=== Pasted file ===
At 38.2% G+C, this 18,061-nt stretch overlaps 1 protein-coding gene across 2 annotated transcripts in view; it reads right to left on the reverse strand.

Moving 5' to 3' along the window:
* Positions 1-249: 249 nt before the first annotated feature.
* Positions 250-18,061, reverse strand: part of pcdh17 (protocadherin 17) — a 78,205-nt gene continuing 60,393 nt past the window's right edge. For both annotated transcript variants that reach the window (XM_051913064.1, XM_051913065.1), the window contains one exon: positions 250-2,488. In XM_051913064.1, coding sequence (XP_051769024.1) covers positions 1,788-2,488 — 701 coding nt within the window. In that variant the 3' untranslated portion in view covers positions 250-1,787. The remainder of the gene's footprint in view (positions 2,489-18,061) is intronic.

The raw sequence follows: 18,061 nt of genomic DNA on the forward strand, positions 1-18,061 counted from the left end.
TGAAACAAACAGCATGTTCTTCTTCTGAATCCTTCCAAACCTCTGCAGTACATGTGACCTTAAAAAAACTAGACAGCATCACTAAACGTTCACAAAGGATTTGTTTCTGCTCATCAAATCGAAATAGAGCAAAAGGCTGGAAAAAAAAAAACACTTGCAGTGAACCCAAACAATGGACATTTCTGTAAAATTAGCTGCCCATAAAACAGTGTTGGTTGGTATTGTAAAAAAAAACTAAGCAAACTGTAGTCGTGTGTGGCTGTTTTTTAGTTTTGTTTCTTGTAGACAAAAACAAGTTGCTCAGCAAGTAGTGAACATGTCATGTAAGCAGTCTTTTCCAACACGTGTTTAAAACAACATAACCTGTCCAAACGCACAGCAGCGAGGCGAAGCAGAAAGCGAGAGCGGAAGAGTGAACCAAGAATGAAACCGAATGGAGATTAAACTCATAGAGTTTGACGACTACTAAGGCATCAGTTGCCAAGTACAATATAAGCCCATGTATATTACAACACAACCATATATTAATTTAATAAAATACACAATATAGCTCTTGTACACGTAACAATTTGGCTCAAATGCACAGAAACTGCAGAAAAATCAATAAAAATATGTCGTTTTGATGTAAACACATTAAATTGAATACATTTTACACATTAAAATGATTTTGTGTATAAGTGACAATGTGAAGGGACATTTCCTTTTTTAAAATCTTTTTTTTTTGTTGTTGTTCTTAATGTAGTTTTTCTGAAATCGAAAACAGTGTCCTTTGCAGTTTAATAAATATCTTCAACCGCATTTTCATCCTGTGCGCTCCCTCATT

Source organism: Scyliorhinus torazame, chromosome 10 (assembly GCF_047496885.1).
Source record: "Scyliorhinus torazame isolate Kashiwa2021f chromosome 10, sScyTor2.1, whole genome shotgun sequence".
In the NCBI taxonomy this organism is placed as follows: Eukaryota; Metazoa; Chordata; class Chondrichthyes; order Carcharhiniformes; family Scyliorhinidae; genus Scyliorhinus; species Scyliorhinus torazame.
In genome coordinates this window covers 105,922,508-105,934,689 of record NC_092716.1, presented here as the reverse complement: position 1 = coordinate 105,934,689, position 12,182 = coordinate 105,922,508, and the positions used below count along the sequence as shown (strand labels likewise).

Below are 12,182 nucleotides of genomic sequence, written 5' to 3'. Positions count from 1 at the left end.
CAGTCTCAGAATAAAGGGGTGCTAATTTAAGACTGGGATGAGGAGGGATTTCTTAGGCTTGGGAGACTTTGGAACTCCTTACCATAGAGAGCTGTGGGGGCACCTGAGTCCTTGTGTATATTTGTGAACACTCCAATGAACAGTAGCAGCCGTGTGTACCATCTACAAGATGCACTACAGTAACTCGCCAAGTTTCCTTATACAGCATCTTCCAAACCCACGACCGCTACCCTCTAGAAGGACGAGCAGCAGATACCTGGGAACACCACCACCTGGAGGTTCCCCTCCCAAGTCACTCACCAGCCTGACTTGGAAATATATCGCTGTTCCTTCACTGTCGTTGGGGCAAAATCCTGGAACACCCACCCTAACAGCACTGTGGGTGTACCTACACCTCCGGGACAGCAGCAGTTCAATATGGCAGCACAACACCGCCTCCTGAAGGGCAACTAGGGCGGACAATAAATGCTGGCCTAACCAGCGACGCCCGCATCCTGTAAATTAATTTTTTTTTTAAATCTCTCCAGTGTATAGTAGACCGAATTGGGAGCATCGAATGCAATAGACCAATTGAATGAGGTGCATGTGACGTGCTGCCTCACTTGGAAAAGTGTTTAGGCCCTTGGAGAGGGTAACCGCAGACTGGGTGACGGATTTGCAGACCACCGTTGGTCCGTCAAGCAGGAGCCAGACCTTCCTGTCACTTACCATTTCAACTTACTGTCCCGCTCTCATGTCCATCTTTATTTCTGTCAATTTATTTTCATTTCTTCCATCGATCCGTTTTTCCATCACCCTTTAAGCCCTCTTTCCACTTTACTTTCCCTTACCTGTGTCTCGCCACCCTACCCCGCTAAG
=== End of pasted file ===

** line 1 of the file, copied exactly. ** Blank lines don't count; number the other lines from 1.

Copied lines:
At 38.2% G+C, this 18,061-nt stretch overlaps 1 protein-coding gene across 2 annotated transcripts in view; it reads right to left on the reverse strand.